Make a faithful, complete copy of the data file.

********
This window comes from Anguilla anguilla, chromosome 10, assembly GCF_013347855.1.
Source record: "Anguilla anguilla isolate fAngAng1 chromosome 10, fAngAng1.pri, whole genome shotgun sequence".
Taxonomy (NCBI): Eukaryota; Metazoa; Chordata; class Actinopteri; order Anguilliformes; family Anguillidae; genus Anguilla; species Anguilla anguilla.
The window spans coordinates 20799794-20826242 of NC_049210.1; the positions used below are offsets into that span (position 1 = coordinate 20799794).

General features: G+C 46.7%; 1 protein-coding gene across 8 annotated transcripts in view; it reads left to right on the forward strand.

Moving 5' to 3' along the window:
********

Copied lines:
This window comes from Anguilla anguilla, chromosome 10, assembly GCF_013347855.1.
Source record: "Anguilla anguilla isolate fAngAng1 chromosome 10, fAngAng1.pri, whole genome shotgun sequence".
Taxonomy (NCBI): Eukaryota; Metazoa; Chordata; class Actinopteri; order Anguilliformes; family Anguillidae; genus Anguilla; species Anguilla anguilla.
The window spans coordinates 20799794-20826242 of NC_049210.1; the positions used below are offsets into that span (position 1 = coordinate 20799794).

General features: G+C 46.7%; 1 protein-coding gene across 8 annotated transcripts in view; it reads left to right on the forward strand.

Moving 5' to 3' along the window: